KC police hold a treasure trove of license plate data
With 7 million license plate numbers, “there’s a huge potential for tracking citizens at all times,” ACLU warns.
07/30/2012 11:44 PM
05/16/2014 7:14 PM
Over two years, Kansas City police have used automatic license plate readers mounted on patrol cars to collect nearly 7 million license plate numbers.
The plate numbers are stored in a database along with the time, date and exact location that each vehicle was scanned by one of the readers.
The database can be a gold mine for investigators looking to solve crimes. Kansas City police said they have already used the database to help solve burglaries and shoplifting cases, and it even provided a photo of a homicide suspect’s vehicle.
But the American Civil Liberties Union worries that such databases could fundamentally threaten Americans’ freedom on the roads by tracking the movements of law-abiding motorists.
The ACLU launched a nationwide effort Monday to find out more about how police are collecting and using data amassed by automatic license plate readers. ACLU chapters in more than 30 states sent letters to agencies using the devices. The local chapter of the ACLU sent a three-page letter to the Kansas City Police Department asking about the department’s procedures for its seven mobile readers.
“There’s a huge potential for tracking citizens at all times if the information is not purged or limited in its scope,” said Doug Bonney, legal director for the ACLU of Kansas and Western Missouri.
The ACLU’s website said that responsible deletion of data by police across the country is “the exception not the rule.”
There’s also the sticky matter of who has access to the database, Bonney said.
“You might have people who want to know where their spouses’ cars are,” he said.
Kansas City police said they believe the information from their database would be open to public information requests, although the department would charge a fee for the research involved. No one has made such a request yet.
The department has a policy with general guidelines for how the data should be collected and used, but it’s “not particularly substantive,” Bonney said.
A few states have enacted legislation to control the collection and use of such data, but Missouri is not one of them, Bonney said. New Hampshire’s legislature has all but banned such readers, and Maine’s statute forces police to delete their data after 21 days.
Kansas City police said they have not purged any data from the system, but they are close to reaching their digital storage limit. Once that is reached, new information from the devices will begin to override old information in the database.
With only seven devices, police can hardly discern any particular motorist’s daily activities over the city’s 318 square miles, said Sgt. Pat Rauzi.
The patrol cars with the devices respond to 911 calls and travel all over the city. They are sometimes sent to scenes of violent crimes or homicides to help find witnesses or suspects.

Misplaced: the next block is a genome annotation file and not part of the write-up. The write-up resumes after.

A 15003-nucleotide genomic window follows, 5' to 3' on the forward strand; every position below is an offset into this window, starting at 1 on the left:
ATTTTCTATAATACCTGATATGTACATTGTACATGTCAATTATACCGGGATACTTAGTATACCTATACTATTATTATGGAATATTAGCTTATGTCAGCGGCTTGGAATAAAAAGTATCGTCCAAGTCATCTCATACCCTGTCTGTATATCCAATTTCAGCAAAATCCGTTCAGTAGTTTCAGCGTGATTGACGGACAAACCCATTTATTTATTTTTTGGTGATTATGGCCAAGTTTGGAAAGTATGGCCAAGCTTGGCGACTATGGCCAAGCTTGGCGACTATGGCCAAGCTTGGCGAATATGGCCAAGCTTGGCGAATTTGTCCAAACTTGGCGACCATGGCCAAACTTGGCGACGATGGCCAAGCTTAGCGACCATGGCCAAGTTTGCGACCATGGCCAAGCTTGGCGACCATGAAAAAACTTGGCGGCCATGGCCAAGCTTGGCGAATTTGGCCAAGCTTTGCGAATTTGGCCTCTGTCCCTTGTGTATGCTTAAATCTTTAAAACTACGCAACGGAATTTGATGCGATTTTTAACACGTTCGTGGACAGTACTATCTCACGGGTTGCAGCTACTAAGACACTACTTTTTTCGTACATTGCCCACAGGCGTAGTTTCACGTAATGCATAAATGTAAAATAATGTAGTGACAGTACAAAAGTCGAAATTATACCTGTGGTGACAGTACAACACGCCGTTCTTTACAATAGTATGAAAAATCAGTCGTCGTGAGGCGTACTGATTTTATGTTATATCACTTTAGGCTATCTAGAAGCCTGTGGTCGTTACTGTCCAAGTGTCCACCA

The readers quickly scan all vehicles within view and take two photos of each license plate: one in color and one in infrared to record in darkness. The readers sometimes inadvertently capture information from street signs or phone numbers on the sides of vehicles, Rauzi said.
The plate numbers are then checked against a list of stolen vehicles, and vehicles associated with outstanding warrants or Amber Alerts. The system alerts the officer to any hits, which then must be confirmed with dispatchers, according to Kansas City’s policy. All license plate data is stored, regardless of whether the system finds a hit.
Kansas City police say they limit who is allowed to search their database. Detectives, crime analysts and a few project officers have access. Other officers must send investigative requests to a specific analysis unit.
The system tracks who logs onto the database and for how long, but it does not record what specific searches the officers conduct.
The database is not linked to any other agency’s databases, but police said they would like to link with a federal database and other local police departments using the readers, such as Lenexa and Overland Park.
Kansas City police have one reader for each patrol division and one for traffic units. The department would like to buy seven more devices during the next fiscal year and upgrade to software that can record a vehicle’s color, year, make and model, Rauzi said. The current devices cost $26,000 each.
A posting on the ACLU’s website said: “It’s not an exaggeration to say that in 10 years there will be ALPRs just about everywhere, making detailed records of every driver’s every movement, and storing it for who knows how long,”
Private citizens can also buy and use such readers in Missouri, although some states have outlawed private use. Repossession companies use the devices in Kansas City, for example, to scan parking lots, Rauzi said.
The expanding use of the readers without required oversight should trouble Americans, according to a news release the ACLU distributed Monday.
“Tracking and recording people’s movements raises serious privacy concerns, because where we go can reveal a great deal about us, including visits to doctor’s offices, political meetings, and friends,” Gary Brunk, executive director of the ACLU of Kansas and Western Missouri, said in a prepared statement. “We need legal protections to limit the collection, retention and sharing of our travel information, and we need these rules right away.”